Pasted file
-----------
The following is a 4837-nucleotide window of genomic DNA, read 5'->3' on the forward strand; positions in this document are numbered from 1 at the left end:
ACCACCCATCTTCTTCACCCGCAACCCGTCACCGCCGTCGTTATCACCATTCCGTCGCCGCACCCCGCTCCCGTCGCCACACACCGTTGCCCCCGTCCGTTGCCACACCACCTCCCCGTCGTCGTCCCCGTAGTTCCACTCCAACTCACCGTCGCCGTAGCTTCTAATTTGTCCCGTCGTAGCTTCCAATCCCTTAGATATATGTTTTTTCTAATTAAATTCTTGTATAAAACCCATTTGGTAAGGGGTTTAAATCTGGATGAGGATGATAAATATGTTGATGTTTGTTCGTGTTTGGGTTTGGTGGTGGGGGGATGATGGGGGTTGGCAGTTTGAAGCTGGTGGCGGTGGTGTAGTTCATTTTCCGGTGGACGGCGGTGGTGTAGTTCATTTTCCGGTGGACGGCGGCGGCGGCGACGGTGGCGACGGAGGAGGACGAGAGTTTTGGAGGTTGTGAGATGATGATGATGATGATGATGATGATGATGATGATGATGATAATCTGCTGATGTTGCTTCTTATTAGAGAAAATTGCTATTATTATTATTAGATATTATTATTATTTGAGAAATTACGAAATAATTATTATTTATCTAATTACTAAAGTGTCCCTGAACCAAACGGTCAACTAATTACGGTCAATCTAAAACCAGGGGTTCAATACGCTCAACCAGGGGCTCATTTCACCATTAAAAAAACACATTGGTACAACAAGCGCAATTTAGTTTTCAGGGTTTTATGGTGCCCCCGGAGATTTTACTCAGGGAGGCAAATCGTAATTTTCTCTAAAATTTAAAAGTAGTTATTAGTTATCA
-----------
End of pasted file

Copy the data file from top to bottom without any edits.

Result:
The following is a 4837-nucleotide window of genomic DNA, read 5'->3' on the forward strand; positions in this document are numbered from 1 at the left end:
ACCACCCATCTTCTTCACCCGCAACCCGTCACCGCCGTCGTTATCACCATTCCGTCGCCGCACCCCGCTCCCGTCGCCACACACCGTTGCCCCCGTCCGTTGCCACACCACCTCCCCGTCGTCGTCCCCGTAGTTCCACTCCAACTCACCGTCGCCGTAGCTTCTAATTTGTCCCGTCGTAGCTTCCAATCCCTTAGATATATGTTTTTTCTAATTAAATTCTTGTATAAAACCCATTTGGTAAGGGGTTTAAATCTGGATGAGGATGATAAATATGTTGATGTTTGTTCGTGTTTGGGTTTGGTGGTGGGGGGATGATGGGGGTTGGCAGTTTGAAGCTGGTGGCGGTGGTGTAGTTCATTTTCCGGTGGACGGCGGTGGTGTAGTTCATTTTCCGGTGGACGGCGGCGGCGGCGACGGTGGCGACGGAGGAGGACGAGAGTTTTGGAGGTTGTGAGATGATGATGATGATGATGATGATGATGATGATGATGATGATAATCTGCTGATGTTGCTTCTTATTAGAGAAAATTGCTATTATTATTATTAGATATTATTATTATTTGAGAAATTACGAAATAATTATTATTTATCTAATTACTAAAGTGTCCCTGAACCAAACGGTCAACTAATTACGGTCAATCTAAAACCAGGGGTTCAATACGCTCAACCAGGGGCTCATTTCACCATTAAAAAAACACATTGGTACAACAAGCGCAATTTAGTTTTCAGGGTTTTATGGTGCCCCCGGAGATTTTACTCAGGGAGGCAAATCGTAATTTTCTCTAAAATTTAAAAGTAGTTATTAGTTATCA